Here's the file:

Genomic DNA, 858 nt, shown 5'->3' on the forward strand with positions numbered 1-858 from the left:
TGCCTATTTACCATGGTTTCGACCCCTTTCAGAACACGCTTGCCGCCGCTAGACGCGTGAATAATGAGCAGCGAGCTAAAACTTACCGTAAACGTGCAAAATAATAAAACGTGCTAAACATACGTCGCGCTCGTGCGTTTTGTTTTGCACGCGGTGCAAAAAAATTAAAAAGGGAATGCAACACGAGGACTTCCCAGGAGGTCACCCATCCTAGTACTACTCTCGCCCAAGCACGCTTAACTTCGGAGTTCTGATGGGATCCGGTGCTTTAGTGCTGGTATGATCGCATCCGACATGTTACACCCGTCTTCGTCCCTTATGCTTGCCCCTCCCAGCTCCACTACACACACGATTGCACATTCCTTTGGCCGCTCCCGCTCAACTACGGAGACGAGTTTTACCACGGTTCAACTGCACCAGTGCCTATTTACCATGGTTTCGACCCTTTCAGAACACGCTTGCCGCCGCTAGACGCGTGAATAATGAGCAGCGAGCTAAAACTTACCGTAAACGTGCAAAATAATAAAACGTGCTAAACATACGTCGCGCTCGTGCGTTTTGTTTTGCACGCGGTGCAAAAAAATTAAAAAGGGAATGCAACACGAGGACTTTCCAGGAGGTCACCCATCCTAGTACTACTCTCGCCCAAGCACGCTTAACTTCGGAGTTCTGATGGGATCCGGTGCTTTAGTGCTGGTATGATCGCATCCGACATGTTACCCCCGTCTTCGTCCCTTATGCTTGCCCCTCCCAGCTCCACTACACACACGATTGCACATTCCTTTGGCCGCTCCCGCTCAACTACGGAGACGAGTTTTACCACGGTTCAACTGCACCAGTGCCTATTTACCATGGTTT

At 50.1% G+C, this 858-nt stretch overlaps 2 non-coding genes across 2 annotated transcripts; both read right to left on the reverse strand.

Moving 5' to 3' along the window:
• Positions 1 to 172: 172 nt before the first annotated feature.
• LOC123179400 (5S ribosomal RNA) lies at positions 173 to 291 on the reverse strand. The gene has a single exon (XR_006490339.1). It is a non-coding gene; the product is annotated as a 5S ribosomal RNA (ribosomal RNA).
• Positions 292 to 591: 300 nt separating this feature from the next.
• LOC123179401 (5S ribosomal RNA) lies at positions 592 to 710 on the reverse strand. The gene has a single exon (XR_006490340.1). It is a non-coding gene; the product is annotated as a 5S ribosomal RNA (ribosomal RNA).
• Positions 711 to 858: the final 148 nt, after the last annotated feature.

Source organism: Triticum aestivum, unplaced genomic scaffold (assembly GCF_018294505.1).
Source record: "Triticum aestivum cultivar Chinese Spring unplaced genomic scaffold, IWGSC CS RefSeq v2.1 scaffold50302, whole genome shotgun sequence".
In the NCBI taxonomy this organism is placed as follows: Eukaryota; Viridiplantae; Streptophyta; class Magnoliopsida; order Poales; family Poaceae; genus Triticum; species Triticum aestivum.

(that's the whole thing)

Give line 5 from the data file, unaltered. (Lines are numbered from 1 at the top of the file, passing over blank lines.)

• Positions 1 to 172: 172 nt before the first annotated feature.